Two prominent leaders are in the running to represent Long Beach, Downey and Southeast Los Angeles in Congress. Meet Robert Garcia, Long Beach’s first Latino and openly gay mayor, and Cristina Garcia, an assemblywoman who came up as a fiery activist in Southeast Los Angeles’ (SELA) barrios.
The two are vying to win over a newly drawn 42nd congressional district facing issues around jobs and pollution stemming from the port and freeways, according to consultants.
“People are concerned about rising inflation with the ramifications to the local economy and the public safety challenges that all municipalities are facing,” said Luis Alvarado, a political consultant based in the Whittier area.
The race will be ultimately decided during the November midterms, meaning the winner will enter a Congress likely shaped by GOP control. Days after being interviewed, both leading candidates were asked to submit a statement on what specific actions they can commit for immigration reform within their first 100 days in face of those obstacles.
Mayor Robert Garcia reiterated his support for Dreamers and a pathway to citizenship for immigrants, adding that “in Long Beach, we led by working to establish a Justice Fund to provide legal support for families facing deportation, and we also became a Sanctuary City to provide a safe haven for undocumented residents. In Congress, I will fight to support similar efforts across the country.”
Click here to read Robert Garcia’s full statement on immigration reform.
Assemblymember Cristina Garcia said she grew up in a mixed immigrant status family, adding that she will work with advocates and colleagues to ensure a comprehensive immigration bill is introduced that benefits all immigrants. With possibly fewer Democrats in Congress, reform might seem impossible but “having a bill in print allows us to be prepared to leverage every and any opportunity where Democratic votes will be needed,” she said. “I will always be a prepared advocate.”
Click here to read Cristina Garcia’s full statement on immigration reform.
There are another six candidates that are on the ballot and running for the seat but the Garcias are by far the most known. So what else separates the two Democratic frontrunners?
Meet Cristina Garcia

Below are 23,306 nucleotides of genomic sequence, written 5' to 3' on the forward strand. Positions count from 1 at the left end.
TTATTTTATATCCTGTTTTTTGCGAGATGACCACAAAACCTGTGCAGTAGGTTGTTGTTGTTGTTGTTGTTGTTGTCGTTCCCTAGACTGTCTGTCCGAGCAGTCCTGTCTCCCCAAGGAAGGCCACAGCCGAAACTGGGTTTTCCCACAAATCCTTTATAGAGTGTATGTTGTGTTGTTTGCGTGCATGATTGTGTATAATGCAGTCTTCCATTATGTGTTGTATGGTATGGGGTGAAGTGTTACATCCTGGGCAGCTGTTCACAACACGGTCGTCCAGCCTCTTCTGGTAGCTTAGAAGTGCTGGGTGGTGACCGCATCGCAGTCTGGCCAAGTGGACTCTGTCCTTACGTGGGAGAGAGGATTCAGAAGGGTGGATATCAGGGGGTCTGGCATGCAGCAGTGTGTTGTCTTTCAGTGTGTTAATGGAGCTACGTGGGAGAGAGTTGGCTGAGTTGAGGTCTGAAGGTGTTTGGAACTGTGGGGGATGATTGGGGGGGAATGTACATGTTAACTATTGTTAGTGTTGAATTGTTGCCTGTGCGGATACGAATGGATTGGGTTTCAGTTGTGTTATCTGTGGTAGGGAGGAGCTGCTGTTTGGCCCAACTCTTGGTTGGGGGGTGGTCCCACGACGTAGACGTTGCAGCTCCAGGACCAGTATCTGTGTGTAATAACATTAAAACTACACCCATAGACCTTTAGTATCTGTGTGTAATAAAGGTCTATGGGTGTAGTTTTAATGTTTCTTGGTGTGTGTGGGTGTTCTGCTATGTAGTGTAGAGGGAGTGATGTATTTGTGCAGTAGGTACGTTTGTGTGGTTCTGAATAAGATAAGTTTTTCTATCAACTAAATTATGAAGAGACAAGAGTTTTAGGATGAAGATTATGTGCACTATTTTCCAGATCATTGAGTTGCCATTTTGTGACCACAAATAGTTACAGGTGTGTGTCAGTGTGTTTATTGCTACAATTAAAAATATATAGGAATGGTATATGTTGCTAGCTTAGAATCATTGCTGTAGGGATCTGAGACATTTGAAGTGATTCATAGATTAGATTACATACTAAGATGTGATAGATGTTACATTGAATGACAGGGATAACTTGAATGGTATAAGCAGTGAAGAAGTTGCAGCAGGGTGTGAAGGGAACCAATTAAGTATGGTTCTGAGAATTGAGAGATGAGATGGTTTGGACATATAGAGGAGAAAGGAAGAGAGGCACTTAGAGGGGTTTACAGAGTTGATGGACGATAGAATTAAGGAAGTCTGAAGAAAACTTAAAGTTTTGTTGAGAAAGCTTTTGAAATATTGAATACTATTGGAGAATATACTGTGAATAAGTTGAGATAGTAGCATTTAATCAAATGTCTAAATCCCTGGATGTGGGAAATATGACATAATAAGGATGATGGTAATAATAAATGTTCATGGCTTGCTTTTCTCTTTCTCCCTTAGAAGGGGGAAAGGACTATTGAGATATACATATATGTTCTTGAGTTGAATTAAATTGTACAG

Cristina Garcia is the assemblymember for District 58, which includes the Bell Gardens barrio she grew up in. Assemblymember Garcia rose as an instrumental activist during the Bell corruption scandal where she organized community rage into civic engagement. She later took her antiestablishment prowess to Sacramento in 2012, having retained her assembly seat ever since.
During her 10 years in office, she said, she has championed environmental justice, menstrual equity, more political visibility for southeast Los Angeles and leadership development.
Assemblymember Garcia said that close to $1 billion dollars were used to clean up thousands of homes contaminated by an Exide facility.
“The state has never embarked in that type of funding or cleanup ever,” she said.
Up to 10,000 homes across east and southeast Los Angeles were polluted with lead contamination by the former Exide Technologies battery recycling plant in Vernon, according to state regulators. Garcia’s bills (AB 2153 and AB 142) increased fees for battery manufacturers to fund lead acid battery clean-ups including at Exide and more than a dozen other sites statewide.
The governor has signed Assemblymember Garcia’s bills around menstrual equity, which Garcia had pushed for years, which made menstrual products tax-free, available in school restrooms and more.
Assemblymember Garcia is making another environmental push with AB 1778, which if passed would prohibit the state from granting permits or monies to widen freeways in impacted and poor environmental justice communities.
“Whether it’s intentional or not, the policies of how we widen these freeways has been racist… literally hundreds if not thousands of families are at risk of being displaced from the widening of the 710 freeway in the middle of a housing crisis,” she said.
With her leadership, both governors Jerry Brown and Gavin Newsom visited SELA for the first time. Garcia made sure activists were on-hand to speak to leaders directly. The assemblymember also created the Young Legislators Program and Fellows in Government program, as well as the reoccurring “There Ought to be a Law” contest. In one example, 5th graders from Bell Gardens Elementary helped craft a bill that today requires California schools to teach about the forced deportations of Mexicans during the 1930s.
“With my legacy, have I left behind constituents that are better equipped to be the leaders and change agents that we need?” she said. “We’ve been planting those seeds for 10 years here in this community.”